In the early 1990s the CGA embarked on an exciting new chapter. A capital development fund was created for the purpose of developing an association-owned golf course that could serve as a laboratory for CGA programs. As an outcome of this, in 1995 the CGA was selected to take over operations of the former Lowry Air Force Base golf course. In 2005, in partnership with the Colorado Women’s Golf Association, the CGA purchased the course and selected Tom Doak to redesign it and add a nine-hole short course for junior golf and player development.  In 2009 “CommonGround Golf Course” was opened. Today, CommonGround Golf Course serves as a learning laboratory for such programs as the Solich Caddie & Leadership Academy, the Hale Irwin Player Program, the Colorado PGA Golf in Schools program and dozens of community outreach programs that partner with non-profit associations to bring golf to those who not otherwise have access to the game. 

In 2012 the Colorado Golf Foundation was established through a $2 million gift from George and Carol Solich. George, a former caddie and an Evans Scholar alumnus, wanted to make a gift to golf by creating a foundation that “provides funding for Colorado-based golf organizations and programs that use golf to build important life skills and character, with an emphasis on instilling hard work and self-reliance in young people.” Today, the CGA manages this “gift to golf” for generations to come. 

In 2015 the Colorado Golf Association celebrated 100 years of serving golf in Colorado along with all the allied golf associations of Colorado, including the CWGA, with a Century of Golf Gala.   


On March 14, 1916, a group of eight women representing five clubs came together to form the Colorado Women’s Golf Association: Colorado Springs Golf Club, Lakewood Country Club, Denver Country Club, Interlochen Golf Club and City Park Golf Course. The first order of business, as with the CGA, was to establish the CWGA match play championship with the inaugural event to be held at Colorado Springs Golf Club.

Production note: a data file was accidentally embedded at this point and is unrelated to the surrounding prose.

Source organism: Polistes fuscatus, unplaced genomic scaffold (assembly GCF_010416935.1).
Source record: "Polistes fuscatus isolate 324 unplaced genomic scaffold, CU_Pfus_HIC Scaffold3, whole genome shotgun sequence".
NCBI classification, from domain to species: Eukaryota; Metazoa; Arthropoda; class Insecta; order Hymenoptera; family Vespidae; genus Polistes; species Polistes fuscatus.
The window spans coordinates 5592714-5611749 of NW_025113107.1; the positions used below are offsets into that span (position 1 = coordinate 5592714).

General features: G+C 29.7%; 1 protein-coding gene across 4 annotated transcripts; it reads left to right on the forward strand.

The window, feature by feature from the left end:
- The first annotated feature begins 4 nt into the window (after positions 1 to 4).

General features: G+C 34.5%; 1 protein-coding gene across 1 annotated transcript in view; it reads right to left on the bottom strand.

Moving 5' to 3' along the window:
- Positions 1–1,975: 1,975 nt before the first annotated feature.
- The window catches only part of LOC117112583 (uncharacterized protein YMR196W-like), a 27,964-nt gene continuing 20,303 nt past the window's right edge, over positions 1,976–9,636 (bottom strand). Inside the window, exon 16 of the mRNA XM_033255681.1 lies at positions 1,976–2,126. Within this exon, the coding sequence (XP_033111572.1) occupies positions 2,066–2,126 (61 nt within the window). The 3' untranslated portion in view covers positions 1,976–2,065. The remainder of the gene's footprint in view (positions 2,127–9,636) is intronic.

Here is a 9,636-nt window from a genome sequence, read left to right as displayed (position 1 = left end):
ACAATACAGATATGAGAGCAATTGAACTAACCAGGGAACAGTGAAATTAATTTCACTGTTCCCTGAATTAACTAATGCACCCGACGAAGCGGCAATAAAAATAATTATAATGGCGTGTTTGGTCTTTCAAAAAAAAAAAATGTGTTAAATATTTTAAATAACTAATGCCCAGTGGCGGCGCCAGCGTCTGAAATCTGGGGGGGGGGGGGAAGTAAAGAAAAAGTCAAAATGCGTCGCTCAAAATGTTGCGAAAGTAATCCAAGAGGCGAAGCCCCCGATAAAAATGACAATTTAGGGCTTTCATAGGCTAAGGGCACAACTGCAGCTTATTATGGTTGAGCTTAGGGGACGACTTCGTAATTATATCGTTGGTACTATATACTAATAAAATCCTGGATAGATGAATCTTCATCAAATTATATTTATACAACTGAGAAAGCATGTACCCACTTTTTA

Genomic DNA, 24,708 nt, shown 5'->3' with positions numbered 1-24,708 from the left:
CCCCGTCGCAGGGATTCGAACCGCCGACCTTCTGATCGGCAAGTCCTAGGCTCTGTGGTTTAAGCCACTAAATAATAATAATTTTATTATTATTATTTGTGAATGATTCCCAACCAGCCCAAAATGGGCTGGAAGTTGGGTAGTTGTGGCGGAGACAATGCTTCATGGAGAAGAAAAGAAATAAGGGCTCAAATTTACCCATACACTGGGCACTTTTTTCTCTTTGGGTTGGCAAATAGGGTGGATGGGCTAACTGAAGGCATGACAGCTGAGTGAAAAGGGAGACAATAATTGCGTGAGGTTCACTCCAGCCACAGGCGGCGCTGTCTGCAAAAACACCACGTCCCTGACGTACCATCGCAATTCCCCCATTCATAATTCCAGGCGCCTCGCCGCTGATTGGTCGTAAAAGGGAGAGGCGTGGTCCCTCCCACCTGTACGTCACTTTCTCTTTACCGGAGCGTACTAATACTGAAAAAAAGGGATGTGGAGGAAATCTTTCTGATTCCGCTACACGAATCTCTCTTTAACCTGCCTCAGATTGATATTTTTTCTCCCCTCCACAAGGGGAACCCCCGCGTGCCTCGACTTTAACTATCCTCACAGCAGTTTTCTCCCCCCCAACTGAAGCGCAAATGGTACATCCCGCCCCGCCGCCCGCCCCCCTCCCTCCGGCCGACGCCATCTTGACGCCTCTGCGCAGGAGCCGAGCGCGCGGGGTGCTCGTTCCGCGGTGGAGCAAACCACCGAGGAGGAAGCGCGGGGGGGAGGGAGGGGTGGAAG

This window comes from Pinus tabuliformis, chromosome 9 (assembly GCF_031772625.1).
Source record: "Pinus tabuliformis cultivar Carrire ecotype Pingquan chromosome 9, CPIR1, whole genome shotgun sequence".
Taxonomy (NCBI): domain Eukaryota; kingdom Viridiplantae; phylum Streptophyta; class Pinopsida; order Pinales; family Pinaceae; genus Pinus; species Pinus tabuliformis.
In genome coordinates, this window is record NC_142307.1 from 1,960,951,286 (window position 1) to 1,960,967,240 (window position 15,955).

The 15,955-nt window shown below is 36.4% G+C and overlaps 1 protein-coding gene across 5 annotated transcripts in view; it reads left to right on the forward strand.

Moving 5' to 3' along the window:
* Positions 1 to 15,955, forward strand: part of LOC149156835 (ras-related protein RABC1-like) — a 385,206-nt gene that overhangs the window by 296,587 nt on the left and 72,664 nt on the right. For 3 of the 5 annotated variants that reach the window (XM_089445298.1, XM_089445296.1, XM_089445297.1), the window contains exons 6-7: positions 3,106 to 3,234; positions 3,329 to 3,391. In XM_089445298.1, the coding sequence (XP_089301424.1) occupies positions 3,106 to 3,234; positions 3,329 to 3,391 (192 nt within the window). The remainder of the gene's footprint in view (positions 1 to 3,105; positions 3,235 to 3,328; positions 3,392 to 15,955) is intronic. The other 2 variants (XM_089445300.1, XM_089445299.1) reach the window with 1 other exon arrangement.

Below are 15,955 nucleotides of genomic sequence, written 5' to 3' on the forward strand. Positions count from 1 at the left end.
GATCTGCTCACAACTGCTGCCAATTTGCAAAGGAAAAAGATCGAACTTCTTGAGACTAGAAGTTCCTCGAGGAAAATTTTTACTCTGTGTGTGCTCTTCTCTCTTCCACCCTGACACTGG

Women’s par was established in April 1916 based on recommendations from the Women’s Western Golf Association: any hole under 150 yards, par 3; 150 to 285 yards, par 4; 285 to 420 yards, par 5; 420 to 550 yards, par 6; over 550 yards, par 7. 

World War I proved to be a worthy cause for association revenues during these early years. The tournament entry fee for the second CWGA championship was $2 per player. The total revenue from was $84 and the entire sum was given to the Mountain Division of the National Red Cross. During World War II, the CWGA gave defense bonds and stamps as trophies in the state championship.  A transportation committee was formed at each club for its members participating in the tournament in order to conserve tires and gasoline. 

From the beginning, tournament planning and administration encompassed many hours of hard work by countless volunteers and board members. In 1959, the first state match play championship was conducted. The first state best ball championship was held in 1967 and was so popular that another was added to the tournament schedule in 1975. In 1980, the CWGA adopted the Denver Women’s Invitational Golf Tournament and renamed it the CWGA Stroke Play Championship. In 1983, the first senior stroke play championship was contested.   

The Course Rating and Handicap Committee was formed in 1956 and in 1980, the Rules Committee was established. The duties of this six-member committee included officiating at all CWGA tournaments and conducting rules seminars. To further assist with administering championships, the Tournament Committee was established in 1994. By 2018, more than 80 volunteers statewide serve as committee members.  

Through the years the association has evolved into a full-service golf association. In the late 1980’s, the association had grown enough to require full-time employees to facilitate the volume of business in the office. At this time the CGA and the CWGA “moved in together” in offices in Cherry Creek, while still operating independently.  In addition to the five founding clubs, on record as early joiners to the CWGA were The Broadmoor GC, Ft. Collins CC, Cherry Hills CC, Boulder CC, Wellshire GC, and Patty Jewett GC.  By 2018, more than 17,000 women representing over 200 clubs, were members of the CWGA.  

In 2016, the CWGA celebrated its centennial at the Annual Meeting, honoring past presidents, volunteers and tournament players.   The video below illustrates the 100 years of history.